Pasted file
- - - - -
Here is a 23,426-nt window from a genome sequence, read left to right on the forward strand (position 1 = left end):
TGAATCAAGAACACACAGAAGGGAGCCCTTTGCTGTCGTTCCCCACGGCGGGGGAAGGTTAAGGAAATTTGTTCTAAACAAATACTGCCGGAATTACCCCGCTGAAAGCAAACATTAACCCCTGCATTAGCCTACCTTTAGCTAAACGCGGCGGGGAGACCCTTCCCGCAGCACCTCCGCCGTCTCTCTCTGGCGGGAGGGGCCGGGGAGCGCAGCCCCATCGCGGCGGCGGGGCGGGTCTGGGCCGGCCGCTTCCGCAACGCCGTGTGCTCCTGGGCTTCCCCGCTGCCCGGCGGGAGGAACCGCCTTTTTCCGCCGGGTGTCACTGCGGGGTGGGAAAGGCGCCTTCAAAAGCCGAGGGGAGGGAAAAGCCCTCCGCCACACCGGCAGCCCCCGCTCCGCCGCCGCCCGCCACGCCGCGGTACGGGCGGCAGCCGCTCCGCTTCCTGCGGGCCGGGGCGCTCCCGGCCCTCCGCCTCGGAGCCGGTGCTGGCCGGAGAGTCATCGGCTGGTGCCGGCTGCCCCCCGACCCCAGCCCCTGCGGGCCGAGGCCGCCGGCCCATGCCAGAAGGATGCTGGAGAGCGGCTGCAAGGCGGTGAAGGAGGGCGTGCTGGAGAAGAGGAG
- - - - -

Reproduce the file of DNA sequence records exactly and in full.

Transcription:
Here is a 23,426-nt window from a genome sequence, read left to right on the forward strand (position 1 = left end):
TGAATCAAGAACACACAGAAGGGAGCCCTTTGCTGTCGTTCCCCACGGCGGGGGAAGGTTAAGGAAATTTGTTCTAAACAAATACTGCCGGAATTACCCCGCTGAAAGCAAACATTAACCCCTGCATTAGCCTACCTTTAGCTAAACGCGGCGGGGAGACCCTTCCCGCAGCACCTCCGCCGTCTCTCTCTGGCGGGAGGGGCCGGGGAGCGCAGCCCCATCGCGGCGGCGGGGCGGGTCTGGGCCGGCCGCTTCCGCAACGCCGTGTGCTCCTGGGCTTCCCCGCTGCCCGGCGGGAGGAACCGCCTTTTTCCGCCGGGTGTCACTGCGGGGTGGGAAAGGCGCCTTCAAAAGCCGAGGGGAGGGAAAAGCCCTCCGCCACACCGGCAGCCCCCGCTCCGCCGCCGCCCGCCACGCCGCGGTACGGGCGGCAGCCGCTCCGCTTCCTGCGGGCCGGGGCGCTCCCGGCCCTCCGCCTCGGAGCCGGTGCTGGCCGGAGAGTCATCGGCTGGTGCCGGCTGCCCCCCGACCCCAGCCCCTGCGGGCCGAGGCCGCCGGCCCATGCCAGAAGGATGCTGGAGAGCGGCTGCAAGGCGGTGAAGGAGGGCGTGCTGGAGAAGAGGAG